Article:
The application notes include recommended starting dilutions; optimal dilutions/concentrations should be determined by the end user.
- First try to dissolve a small amount of peptide in either water or buffer. The more charged residues on a peptide, the more soluble it is in aqueous solutions. - If the peptide doesn’t dissolve try an organic solvent e.g. DMSO, then dilute using water or buffer. - Consider that any solvent used must be compatible with your assay. If a peptide does not dissolve and you need to recover it, lyophilise to remove the solvent. - Gentle warming and sonication can effectively aid peptide solubilisation. If the solution is cloudy or has gelled the peptide may be in suspension rather than solubilised. - Peptides containing cysteine are easily oxidised, so should be prepared in solution just prior to use.
Concentration information loading...
Shipped at 4°C. Upon delivery aliquot and store at -20°C or -80°C. Avoid repeated freeze / thaw cycles.
Information available upon request.
campomelic dysplasia autosomal sex reversal
SRY (sex determining region Y) box 9
SRY (sex determining region Y) box 9 (campomelic dysplasia autosomal
SRY (sex determining region Y)-box 9
SRY (sex-determining region Y)-box 9 protein
SRY related HMG box gene 9
Transcription factor SOX 9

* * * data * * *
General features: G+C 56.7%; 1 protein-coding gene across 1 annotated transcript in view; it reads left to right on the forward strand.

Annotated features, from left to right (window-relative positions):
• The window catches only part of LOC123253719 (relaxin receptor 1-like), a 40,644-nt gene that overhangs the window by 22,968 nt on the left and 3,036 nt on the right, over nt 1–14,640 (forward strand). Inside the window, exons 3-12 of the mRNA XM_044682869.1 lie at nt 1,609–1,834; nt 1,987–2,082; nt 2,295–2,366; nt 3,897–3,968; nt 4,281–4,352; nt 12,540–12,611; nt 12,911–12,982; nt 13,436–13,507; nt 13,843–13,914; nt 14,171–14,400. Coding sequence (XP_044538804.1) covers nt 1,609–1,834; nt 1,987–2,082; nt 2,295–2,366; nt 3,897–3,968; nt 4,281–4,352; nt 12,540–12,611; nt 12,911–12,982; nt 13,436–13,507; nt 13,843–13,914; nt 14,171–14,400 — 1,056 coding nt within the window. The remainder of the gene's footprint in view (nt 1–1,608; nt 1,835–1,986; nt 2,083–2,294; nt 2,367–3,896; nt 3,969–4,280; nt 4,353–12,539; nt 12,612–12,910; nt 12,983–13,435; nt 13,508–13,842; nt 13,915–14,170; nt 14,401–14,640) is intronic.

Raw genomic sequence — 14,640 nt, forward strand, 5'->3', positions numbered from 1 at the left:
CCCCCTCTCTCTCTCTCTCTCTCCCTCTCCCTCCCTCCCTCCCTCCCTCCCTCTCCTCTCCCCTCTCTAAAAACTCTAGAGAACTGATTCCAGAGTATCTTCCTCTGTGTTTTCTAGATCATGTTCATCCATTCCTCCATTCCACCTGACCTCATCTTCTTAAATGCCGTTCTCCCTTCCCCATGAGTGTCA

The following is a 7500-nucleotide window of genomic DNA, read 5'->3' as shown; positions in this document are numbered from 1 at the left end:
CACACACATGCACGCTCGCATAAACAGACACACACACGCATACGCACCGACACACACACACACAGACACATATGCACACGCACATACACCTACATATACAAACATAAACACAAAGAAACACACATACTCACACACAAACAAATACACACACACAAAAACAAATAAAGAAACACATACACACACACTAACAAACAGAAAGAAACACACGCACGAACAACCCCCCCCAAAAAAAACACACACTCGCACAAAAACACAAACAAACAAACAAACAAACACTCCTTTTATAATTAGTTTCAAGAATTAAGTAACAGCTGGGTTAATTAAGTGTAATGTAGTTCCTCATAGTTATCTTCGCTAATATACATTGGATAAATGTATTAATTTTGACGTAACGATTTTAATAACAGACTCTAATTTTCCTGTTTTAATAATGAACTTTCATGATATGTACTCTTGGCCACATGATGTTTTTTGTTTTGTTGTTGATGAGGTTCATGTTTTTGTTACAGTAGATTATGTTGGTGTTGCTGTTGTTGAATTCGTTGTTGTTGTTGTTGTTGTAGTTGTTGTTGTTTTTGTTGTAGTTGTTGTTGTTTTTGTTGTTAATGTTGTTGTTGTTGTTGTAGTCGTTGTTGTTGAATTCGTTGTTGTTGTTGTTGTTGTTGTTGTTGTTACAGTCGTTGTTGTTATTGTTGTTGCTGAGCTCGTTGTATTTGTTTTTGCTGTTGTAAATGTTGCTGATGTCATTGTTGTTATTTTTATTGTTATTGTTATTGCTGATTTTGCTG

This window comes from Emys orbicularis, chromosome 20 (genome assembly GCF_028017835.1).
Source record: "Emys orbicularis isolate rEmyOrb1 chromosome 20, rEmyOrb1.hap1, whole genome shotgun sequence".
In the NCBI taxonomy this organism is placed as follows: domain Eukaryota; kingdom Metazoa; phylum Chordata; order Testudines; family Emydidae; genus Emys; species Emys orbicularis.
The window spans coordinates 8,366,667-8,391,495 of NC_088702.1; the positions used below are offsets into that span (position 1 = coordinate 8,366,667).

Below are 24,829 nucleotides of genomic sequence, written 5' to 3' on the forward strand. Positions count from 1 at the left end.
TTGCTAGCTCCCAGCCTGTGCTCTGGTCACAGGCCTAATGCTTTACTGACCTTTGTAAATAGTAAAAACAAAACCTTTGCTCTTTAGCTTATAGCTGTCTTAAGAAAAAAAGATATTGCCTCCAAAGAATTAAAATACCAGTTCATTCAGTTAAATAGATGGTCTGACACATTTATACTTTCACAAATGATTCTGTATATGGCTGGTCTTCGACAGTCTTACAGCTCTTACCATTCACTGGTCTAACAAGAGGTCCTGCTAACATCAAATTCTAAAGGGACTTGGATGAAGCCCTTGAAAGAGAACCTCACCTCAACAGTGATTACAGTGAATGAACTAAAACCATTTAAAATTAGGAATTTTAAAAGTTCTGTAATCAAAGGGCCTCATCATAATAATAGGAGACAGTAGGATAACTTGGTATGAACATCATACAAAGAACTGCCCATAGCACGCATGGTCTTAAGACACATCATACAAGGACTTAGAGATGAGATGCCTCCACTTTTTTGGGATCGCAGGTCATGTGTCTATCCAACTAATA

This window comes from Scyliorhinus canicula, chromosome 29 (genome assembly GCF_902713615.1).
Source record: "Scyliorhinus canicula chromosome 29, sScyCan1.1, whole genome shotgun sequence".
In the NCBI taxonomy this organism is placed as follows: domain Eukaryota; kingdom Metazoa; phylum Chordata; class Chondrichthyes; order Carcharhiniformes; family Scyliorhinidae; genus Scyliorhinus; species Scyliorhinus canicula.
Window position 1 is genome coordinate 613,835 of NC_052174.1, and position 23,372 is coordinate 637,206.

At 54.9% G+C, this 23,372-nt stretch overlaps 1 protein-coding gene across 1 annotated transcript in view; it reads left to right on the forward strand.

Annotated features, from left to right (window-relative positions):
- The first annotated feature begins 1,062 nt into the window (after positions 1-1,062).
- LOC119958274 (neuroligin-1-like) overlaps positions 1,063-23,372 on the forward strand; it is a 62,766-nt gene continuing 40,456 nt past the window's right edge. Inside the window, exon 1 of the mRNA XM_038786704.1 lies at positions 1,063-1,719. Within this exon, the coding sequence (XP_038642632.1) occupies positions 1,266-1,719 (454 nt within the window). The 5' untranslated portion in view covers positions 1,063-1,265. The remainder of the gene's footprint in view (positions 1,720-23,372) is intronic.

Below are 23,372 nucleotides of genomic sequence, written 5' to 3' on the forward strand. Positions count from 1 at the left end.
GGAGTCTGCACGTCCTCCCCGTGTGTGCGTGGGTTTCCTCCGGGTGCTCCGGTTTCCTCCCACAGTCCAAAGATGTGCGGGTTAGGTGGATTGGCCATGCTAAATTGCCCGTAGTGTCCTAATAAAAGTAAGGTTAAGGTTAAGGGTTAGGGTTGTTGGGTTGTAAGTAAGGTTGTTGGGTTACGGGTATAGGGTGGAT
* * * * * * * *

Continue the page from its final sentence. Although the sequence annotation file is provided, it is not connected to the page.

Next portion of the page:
Transcription factor SOX-9
transcription factor SOX9
Plays an important role in the normal skeletal development. May regulate the expression of other genes involved in chondrogenesis by acting as a transcription factor for these genes.
Defects in SOX9 are the cause of campomelic dysplasia (CMD1) [MIM:114290]. CMD1 is a rare, often lethal, dominantly inherited, congenital osteochondrodysplasia, associated with male-to-female autosomal sex reversal in two-thirds of the affected karyotypic males. A disease of the newborn characterized by congenital bowing and angulation of long bones, unusually small scapulae, deformed pelvis and spine and a missing pair of ribs. Craniofacial defects such as cleft palate, micrognatia, flat face and hypertelorism are common. Various defects of the ear are often evident, affecting the cochlea, malleus incus, stapes and tympanum. Most patients die soon after birth due to respiratory distress which has been attributed to hypoplasia of the tracheobronchial cartilage and small thoracic cage.